They’ve been making a commercial or maybe you’d call it a public service announcement. The purpose is to ban the word bossy. Have you seen it?
I think Sandberg’s intention is a good one, and she definitely has a point. In a recent interview, she explained how little girls are called bossy on the playground. Then, by the time they get into middle school, girls start to hang back and let boys take the lead. I taught middle school and know what she’s saying – I’ve watched it. And she’s right.
Sandberg said, "…if you ask girls why they don't want to lead, whether it's the school project [or] all the way on to running for office, they don't want to be called bossy, and they don't want to be disliked." And that’s true. Statistics indicate that being liked is more important to most girls than being leaders. That continues into adulthood. I’ve had those kinds of conversations on my Happy Hour Radio Show talking about things like Queen Bee Syndrome with WomanTalk Live’s Ann Quasman or power women with Great Dame’s Sharon Hake or any one of a handful of other similar conversations.
Sandberg went on to say, "We call them too aggressive or other B-words in the workplace. They're bossy as little girls, and then they're aggressive, political, shrill, too ambitious as women."
So, I agree with the sentiment and the intention of the PSA. However, I think banning the word bossy, or any other word, is just plain dumb. Here’s why:
Words have power, it's true, but they only have the power you and I give the word. Banning the word only gives it more power. It becomes an even meaner thing to say…because it isn’t just an everyday insult, it’s a more potent arrow.
There was a day when the word feminist was associated with women like Gloria Steinem and Helen Gurley Brown’s Sex & the Single Woman. Back then they and their publications were met with sneers and jeers. But as women got a real handle on what the word meant, respected and well-known women, like Marlo Thomas & Oprah Winfrey, wore the feminist robe. Then men like Alan Alda said they too were feminists. Over time, the word and the attitude became something good.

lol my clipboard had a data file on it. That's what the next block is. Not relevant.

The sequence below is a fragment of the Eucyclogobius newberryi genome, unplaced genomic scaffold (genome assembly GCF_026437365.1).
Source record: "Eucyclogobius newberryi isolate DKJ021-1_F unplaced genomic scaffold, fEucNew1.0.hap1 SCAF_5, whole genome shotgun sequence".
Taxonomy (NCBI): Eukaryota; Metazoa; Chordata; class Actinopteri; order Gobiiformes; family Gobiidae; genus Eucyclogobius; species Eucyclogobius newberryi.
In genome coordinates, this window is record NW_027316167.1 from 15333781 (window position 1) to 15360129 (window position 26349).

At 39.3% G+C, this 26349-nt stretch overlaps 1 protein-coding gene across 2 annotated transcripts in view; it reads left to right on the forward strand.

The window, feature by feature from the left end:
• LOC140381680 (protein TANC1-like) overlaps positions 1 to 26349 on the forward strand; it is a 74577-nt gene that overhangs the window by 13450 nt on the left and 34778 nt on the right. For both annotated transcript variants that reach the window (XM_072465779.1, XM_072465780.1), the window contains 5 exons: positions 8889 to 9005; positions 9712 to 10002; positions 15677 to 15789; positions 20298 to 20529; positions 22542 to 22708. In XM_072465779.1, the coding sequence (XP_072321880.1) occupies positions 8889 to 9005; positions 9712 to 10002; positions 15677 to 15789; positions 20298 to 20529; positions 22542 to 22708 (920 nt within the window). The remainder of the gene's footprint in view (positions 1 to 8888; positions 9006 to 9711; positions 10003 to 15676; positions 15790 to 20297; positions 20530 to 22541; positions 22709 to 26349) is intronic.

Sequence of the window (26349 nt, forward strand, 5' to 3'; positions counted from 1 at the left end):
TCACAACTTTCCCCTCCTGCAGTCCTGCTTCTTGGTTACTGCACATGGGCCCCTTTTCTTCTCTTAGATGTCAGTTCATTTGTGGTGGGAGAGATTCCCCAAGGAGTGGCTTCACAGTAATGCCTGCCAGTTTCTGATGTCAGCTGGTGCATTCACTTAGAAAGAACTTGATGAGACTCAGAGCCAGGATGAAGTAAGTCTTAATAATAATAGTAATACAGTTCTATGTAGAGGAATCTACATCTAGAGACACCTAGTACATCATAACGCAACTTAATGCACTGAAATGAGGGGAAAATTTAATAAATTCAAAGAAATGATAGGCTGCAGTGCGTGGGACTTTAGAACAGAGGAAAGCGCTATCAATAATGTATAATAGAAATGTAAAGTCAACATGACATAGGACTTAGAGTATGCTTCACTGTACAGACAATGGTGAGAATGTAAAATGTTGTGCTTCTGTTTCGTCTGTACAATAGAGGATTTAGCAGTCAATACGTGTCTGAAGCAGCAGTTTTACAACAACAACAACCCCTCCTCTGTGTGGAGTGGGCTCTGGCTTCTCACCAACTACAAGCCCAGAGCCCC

Consider what one woman did with another “B” word. Instead of being offended, she decided the “B” word was an acronym for the phrase: Boys I’m Taking Charge Here. She give that “B” word a whole new power.
So, instead of banning the word, I’d rather see a PSA that celebrates it. At the end of the Sandberg PSA, Beyonce looks directly into the camera and pronounces, “I’m not bossy, I’m the boss.” And that’s the right direction. Little girls – and some of us big girls too – can wrap our heads around being the boss – and we ARE the boss. We earned the right to be the boss...and bossy. It's a good thing!
And, realistically, if one little girl or boy (or big girl or boy) wants to hurt another, if we “ban bossy” mean girls and boys will just find another word to hurt. The goal shouldn’t be to ban anything. It should be to raise up what’s good and make it something we admire and want to be. I think that’s how a woman with power like Sheryl Sandberg, Condi Rice and the others – and men in that commercial – would most help not only little girls but some of us good girls who aren’t so little.
Here's the PSA: Ban Bossy
Here's the Sandberg interview: Sandberg/ABC
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Founded by Annmarie Kelly, the Victorious Woman Project is a female empowerment resource containing articles, classes, books, podcasts and other tools for women over 40.